Yorkshire tree that survived Dutch Elm disease and was saved from council axe up for top prize
A rare survivor since Dutch Elm disease ravaged the species, it was saved a second time when campaigners prevented its felling, along with hundreds of others, just a few years ago.
Its remarkable story - and the butterflies it supports - has helped propel it into the running to be crowned Tree of the Year 2023, alongside an oak that survived a wartime bomb and the tree that shaded Queen Elizabeth I on summer picnics.
Once one of the most distinctive English countryside trees - their umbrella-shaped forms have rising branches from a single trunk - they were devastated by the disease, thought to have entered the country on logs shipped from Canada around 1967.
By 1990, very few mature elms were left in Britain or much of continental Europe.
Fortunately the tree on Chelsea Road is resistant, despite being attacked by the elm bark beetle, which carries a fungus and bores through the bark.
The tree is also home to a very special butterfly, the White Letter Hairstreak, which lives its whole life in the tree, feeding as a caterpillar on the leaves, pupating and then emerging as butterflies which spend most of their time fluttering about in the very top of the tree.
A four-year campaign to prevent Sheffield Council felling the tree which was supposedly damaging the pavement and road made it one of the most famous in the country.
The Save Nether Edge Trees website recalls: “An open top bus was parked under the tree in July 2016, to allow the public easier viewing of the butterfly. A widely attended street party was hosted under the tree in July 2017. Brave campaigners blocked the tree from being felled when the chainsaws turned up in February 2018.”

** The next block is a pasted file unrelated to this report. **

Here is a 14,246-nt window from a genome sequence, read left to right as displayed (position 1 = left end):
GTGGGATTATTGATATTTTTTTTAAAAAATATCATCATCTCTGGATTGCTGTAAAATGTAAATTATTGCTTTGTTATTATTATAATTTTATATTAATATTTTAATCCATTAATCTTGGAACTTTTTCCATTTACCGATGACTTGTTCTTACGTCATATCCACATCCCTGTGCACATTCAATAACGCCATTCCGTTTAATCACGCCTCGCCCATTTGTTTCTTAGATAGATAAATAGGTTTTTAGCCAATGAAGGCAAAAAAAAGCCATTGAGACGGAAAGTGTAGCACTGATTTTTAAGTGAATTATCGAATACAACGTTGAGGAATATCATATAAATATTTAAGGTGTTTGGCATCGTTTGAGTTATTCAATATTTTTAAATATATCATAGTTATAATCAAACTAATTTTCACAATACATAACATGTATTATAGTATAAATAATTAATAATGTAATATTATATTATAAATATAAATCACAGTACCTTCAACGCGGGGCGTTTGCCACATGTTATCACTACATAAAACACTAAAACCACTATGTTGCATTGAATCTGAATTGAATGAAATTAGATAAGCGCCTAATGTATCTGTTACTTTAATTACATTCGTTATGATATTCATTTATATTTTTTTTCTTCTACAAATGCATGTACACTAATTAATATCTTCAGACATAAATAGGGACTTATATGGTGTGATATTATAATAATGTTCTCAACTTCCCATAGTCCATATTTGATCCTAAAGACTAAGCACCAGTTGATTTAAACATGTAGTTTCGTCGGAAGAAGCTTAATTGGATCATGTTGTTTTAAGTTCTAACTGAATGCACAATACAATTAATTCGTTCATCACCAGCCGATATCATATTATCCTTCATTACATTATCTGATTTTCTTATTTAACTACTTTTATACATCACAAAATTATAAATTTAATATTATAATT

Although safe from chainsaws at present, it will die one day and seven other elms, which are resistant to the disease, have been planted nearby in the hope that the colony of butterflies will move in.
The Chelsea Road elm is up against the Holm oak blitz tree, Exeter, Devon which survived a raid in 1942 by enemy bombers and the 800-year-old Crouch Oak in Addlestone, Surrey, under whose great boughs Queen Elizabeth reputedly dined.
“Ancient trees in towns and cities are vital for the health of nature, people and planet,” said Naomi Tilley, lead campaigner at the Woodland Trust.
“They give thousands of urban wildlife species essential life support, boost the UK’s biodiversity and bring countless health and wellbeing benefits to communities.
“But most ancient trees aren’t protected by law, and those in urban areas are particularly vulnerable, like one of this year’s nominees – which narrowly escaped being cut down by Sheffield City Council in 2017.”
The 13 short-listed trees, including one of the country’s rarest trees, Derriford’s Plymouth Pear, can all be seen for free.
The winner will represent the UK in the European Tree of the Year competition
Voting for the Woodland Trust’s 2023 Tree of the Year is open now until Sunday October 15 at woodlandtrust.org.uk/treeoftheyear Tree of the Year - Woodland Trust
This year’s winner will be announced on Thursday October 19.